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AOL gaming fight goes to court

After months of trading barbs, an antitrust lawsuit filed against AOL by game maker Kesmai is headed for trial.

After months of barbs traded in court filings, an antitrust lawsuit filed against America Online by Kesmai, the computer game maker owned by Rupert Murdoch's News Corporation, is headed for trial.

A pre-trial hearing is set for Friday, and the trial itself is planned for June 29. The suit between the two media powerhouses--one "old" and one "new"--also includes allegations of trademark infringement against AOL. Besides seeking damages of $100 million or more, Kesmai wants to change the way AOL runs its online gaming channel and make certain divestitures related to its recent buyout of CompuServe, Kesmai attorneys said.

Kesmai's core argument is that AOL, the nation's largest online service, is monopolizing the online market and attempting to extend its dominance into online gaming--a burgeoning business.

The suit is being watched in the online community, as other companies have made complaints similar to Kesmai's (See related story). Some content providers are leery of AOL's growing dominance in delivering online information and entertainment, while others applaud the distribution the online giant can provide. The lawsuit also should provide a rare public glimpse into AOL's practices with its online partners, because most contractual details typically are kept private.

"Our allegations are that AOL illegally gained a monopoly in the online services market, and used that monopoly to leverage itself to gain an unfair advantage in the market that Kesmai operates in," said Philip Barber, an attorney for Kesmai. He added that AOL also is trying to dominate the "games aggregation" market.

"Through a whole host of anticompetitive and predatory acts," Barber added, "AOL either gained or attempted to gain a monopoly in all three markets."

AOL, for its part, said Kesmai's suit is without merit. In March, the online company countersued Kesmai, charging it with malicious prosecution and breach of contract.

"We have always believed this is nothing more than a contractual suit," said Tricia Primrose, an AOL spokeswoman. "Kesmai is suing in an effort to get through litigation what they couldn't get through negotiation."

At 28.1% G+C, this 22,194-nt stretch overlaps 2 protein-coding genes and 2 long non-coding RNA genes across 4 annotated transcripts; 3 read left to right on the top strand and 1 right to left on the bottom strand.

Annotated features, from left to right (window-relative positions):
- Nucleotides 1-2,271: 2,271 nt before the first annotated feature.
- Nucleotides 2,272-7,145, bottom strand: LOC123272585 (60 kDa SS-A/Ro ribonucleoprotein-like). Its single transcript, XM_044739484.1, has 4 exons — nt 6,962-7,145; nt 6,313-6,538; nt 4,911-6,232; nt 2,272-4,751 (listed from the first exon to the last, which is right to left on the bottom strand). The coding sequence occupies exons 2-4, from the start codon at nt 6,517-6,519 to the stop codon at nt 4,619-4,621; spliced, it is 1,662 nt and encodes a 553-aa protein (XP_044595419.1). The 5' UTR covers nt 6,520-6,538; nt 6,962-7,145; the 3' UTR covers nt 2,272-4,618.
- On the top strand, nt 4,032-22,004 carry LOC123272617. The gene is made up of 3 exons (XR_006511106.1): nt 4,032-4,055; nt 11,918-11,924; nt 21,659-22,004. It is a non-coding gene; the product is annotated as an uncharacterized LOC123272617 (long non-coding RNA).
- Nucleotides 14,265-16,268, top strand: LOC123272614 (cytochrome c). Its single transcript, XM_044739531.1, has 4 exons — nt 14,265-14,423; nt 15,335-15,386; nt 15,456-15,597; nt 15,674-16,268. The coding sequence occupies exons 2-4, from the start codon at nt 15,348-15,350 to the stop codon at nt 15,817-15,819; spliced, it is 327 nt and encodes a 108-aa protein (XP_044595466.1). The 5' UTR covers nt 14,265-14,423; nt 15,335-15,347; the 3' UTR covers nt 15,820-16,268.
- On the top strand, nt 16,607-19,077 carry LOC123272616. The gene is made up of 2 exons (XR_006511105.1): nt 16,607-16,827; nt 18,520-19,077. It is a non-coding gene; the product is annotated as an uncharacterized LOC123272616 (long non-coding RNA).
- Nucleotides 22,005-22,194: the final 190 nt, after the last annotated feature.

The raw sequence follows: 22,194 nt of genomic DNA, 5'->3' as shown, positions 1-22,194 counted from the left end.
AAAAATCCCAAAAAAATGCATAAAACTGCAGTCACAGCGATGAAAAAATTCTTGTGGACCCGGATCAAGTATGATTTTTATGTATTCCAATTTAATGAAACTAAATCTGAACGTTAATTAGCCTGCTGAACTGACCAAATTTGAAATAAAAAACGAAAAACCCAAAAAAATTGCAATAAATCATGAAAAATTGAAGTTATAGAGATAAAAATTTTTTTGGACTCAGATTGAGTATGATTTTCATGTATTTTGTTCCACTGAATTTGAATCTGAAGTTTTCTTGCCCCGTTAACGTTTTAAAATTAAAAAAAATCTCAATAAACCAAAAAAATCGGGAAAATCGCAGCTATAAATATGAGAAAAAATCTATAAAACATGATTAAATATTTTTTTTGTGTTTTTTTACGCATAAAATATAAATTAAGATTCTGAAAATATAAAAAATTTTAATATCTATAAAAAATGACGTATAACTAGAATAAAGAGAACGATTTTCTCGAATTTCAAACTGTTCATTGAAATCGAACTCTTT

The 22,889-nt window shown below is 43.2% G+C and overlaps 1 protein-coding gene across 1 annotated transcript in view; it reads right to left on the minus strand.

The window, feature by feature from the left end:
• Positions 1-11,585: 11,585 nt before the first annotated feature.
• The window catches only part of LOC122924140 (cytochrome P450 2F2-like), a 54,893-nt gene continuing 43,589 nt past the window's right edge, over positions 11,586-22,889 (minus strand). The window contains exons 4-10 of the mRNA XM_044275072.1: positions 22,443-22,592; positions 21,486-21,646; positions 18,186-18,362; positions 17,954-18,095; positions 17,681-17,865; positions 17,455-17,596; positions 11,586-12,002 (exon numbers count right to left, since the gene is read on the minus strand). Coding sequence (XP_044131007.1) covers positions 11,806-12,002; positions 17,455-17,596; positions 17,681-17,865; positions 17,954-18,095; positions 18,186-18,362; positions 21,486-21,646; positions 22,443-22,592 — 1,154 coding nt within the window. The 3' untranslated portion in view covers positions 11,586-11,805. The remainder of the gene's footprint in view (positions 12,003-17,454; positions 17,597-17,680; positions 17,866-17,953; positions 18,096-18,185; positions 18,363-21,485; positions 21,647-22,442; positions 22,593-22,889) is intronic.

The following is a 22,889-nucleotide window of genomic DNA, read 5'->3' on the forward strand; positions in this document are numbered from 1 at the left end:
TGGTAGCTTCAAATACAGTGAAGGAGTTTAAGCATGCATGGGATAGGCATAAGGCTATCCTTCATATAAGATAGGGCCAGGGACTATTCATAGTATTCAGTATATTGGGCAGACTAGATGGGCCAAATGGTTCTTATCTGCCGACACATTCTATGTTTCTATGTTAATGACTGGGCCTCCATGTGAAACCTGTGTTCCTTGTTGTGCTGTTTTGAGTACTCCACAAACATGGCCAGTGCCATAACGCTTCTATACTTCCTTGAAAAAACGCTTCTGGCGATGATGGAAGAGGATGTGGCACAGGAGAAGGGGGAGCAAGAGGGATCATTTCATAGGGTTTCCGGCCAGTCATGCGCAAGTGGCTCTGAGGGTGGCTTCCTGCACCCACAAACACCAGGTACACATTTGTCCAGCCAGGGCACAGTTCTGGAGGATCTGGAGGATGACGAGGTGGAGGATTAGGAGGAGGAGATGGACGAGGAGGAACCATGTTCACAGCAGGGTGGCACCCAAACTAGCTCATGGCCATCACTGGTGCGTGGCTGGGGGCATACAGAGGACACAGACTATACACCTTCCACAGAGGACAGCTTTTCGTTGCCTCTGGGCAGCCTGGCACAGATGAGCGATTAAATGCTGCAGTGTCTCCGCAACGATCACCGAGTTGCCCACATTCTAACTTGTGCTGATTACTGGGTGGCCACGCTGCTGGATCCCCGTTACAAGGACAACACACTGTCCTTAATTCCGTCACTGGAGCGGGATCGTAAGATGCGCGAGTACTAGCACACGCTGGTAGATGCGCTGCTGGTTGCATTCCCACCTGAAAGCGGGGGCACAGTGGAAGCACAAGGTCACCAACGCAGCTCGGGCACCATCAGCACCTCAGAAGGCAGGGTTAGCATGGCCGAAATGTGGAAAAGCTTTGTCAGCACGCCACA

Because Kesmai's dispute with AOL involves proprietary information, court documents filed in the case have been kept under protective seal. But those documents will come to light once the trial begins.

This Friday, U.S. District Judge Leonie Brinkema, who is handling the case, will hear attorneys for both sides argue a number of motions for summary judgment filed in the case. Kesmai is expected to argue that it already has proven AOL has infringed on its trademarks, and that AOL's allegations of fraud should be dismissed. AOL is expected to argue that the antitrust, defamation, and trademark claims against it should be dropped.

The hearing could have a profound impact on the scope of the trial.

Kesmai's suit takes aim at changes AOL has instituted in its gaming business. In August 1996, AOL bought online gaming concern ImagiNation Network from AT&T, recasting it ten months later as WorldPlay, a "pay-to-play" gaming unit featured on its site. Kesmai alleges that the action allowed AOL to "subsume" Kesmai's online gaming offerings on AOL, and to give WorldPlay an unfair leg up against its competitors.

The online gaming industry, whose players also include companies such as TEN and Mpath, is characterized by cutthroat competition. In February, AOL said it was laying off some 55 of the 60 employees who comprised WorldPlay, part of a broad restructuring plan in its content business.

Kesmai also alleges that AOL's acquisition of CompuServe, announced just before the suit was filed, is an illegal merger. Barber, Kesmai's attorney, said the suit seeks injunctive relief in response to the merger, which was completed in February. He would not elaborate, however.